Meanwhile, back to my day job at the time: While teaching the TGU in my kettlebell classes at my former gym in Philadelphia, I'd noticed the difficulty the trainees encountered when loading the kettlebell from the bottom position (supine, on the floor). These people--my customers-- would do all sorts of silly things like passing a sweaty kettlebell over their face--or loading it backwards. Further, while laying there on the floor, they'd take forever to change hands, and because of this too-long break between repetitions, there was a loss of continuity and conditioning. I also came to realize that to perform the get-up exercise at all, you had to first be able to perform a proper lunge. From all this, you can see the that for the average person, the Turkish get-up requires plenty of coordination.
On the flip side, the kettlebell One-Arm Press turned out to be an easy thing to teach. The Kettlebell Clean, a bit more formidable, but still nowhere near as challenging as the Get-Up.
Finally, I decided that the Turkish get-up was altogether unnecessary as a teaching aid for the KB One-Arm Press. Further, by first acquiring the much the simpler Clean, Press and Lunge techniques, the Get-Up itself was much easier learned. The reality was that--for the majority of people showing up at the RKC--the One-Arm Press was an already familiar movement (and any mistakes were easily remedied) whereas the complexity of the TGU required a much higher level of motor skills and was not so easily taught. If anything, the Press was an aid to instructing the Get-Up, and we'd had it backwards all along.
At this point it came to me: Why not use the skills already learned and load the bell from standing (instead of from the floor)?
It was so simple! A much "cleaner" technique--and still the new movement provided all of the benefits of the original TGU, but now people could change sides more quickly and so maintain the conditioning element.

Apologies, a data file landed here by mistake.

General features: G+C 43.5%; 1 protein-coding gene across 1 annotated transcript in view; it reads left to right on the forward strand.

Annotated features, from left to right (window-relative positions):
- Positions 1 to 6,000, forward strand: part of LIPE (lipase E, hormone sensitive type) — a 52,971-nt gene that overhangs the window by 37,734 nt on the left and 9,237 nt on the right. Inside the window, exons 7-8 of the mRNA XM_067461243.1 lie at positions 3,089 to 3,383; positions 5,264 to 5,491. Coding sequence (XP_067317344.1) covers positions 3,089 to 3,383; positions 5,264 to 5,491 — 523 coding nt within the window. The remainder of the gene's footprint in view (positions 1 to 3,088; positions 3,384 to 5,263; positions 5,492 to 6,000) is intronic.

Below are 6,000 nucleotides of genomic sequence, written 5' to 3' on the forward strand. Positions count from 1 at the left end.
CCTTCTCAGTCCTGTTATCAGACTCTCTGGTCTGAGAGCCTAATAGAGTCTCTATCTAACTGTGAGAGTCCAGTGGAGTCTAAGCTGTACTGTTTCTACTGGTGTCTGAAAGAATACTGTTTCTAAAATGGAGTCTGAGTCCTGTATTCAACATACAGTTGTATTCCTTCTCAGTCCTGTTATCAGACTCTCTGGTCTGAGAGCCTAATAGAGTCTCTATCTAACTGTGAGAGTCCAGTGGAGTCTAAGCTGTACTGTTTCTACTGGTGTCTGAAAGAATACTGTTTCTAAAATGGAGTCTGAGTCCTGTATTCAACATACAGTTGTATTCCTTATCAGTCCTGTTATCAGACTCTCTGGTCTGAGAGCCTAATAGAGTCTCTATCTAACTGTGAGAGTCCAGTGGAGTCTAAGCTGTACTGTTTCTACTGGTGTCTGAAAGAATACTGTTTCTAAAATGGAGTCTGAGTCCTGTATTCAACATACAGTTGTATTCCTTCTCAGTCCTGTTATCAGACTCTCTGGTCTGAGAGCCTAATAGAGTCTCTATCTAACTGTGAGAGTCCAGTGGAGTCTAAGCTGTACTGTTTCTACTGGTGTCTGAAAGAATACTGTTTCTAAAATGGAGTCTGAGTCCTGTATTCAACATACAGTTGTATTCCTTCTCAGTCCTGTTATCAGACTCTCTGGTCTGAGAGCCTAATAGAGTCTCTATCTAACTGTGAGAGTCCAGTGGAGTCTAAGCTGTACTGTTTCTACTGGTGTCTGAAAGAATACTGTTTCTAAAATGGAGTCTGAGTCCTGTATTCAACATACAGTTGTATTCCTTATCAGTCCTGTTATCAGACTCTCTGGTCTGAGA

I premiered the Maxwell Reverse Turkish Get-Up at the RKC in Copenhagen, Denmark in 2006. At the time, Pavel thought it was brilliant. A short time thereafter, I left the organization and I don't know if they kept it in the syllabus.
From the very beginning, I developed many variations of the get-up. These first ideas were captured on video in my vintage-edition, self-produced DVD Cruel & Unusual, (available by email request) which predates the RKC.
To this day, I'm perpetually experimenting with the TGU and I wonder if I haven't tried every possible variation, or if a new twist will occur to me tomorrow*. (It's just now come to my attention there's at least one variation out there I've never explored--see below.)
The view from here: All these years later, I consider the get-up one of the best total-body strength and conditioning exercises out there; it still plays an integral role in my kettlebell training system, both personally and in my teaching.
Video by Han Petter Skolsegg
Without SM, there be no TGU.
--Karl Kristian Indreeide
Norse Overlord and founder of the OKG, Steve's base in Norway
Steve Maxwell, the Fitness Hunter in NYC
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27/28 October - Fundamentals of Human Movement certification
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University of Maxwell Alumni Pages
Ren Caldwell, Maxwell-certified KB instructor (and inspiration for this blog) now offering Kettlebells 101 in Seattle WA
Vala Mork, Steve's first qualified Master Trainer and founder of Kettlebells Iceland, now offering legit MaxwellSC Level 1 KB certifications straight out of Reykjavik
Vala is available for MaxwellSC KB Level 1 certs and seminars
*This blog isn't complete without the Icelandic Get-Up:
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This book guides you through a step-by-step process in achieving your first chin-up.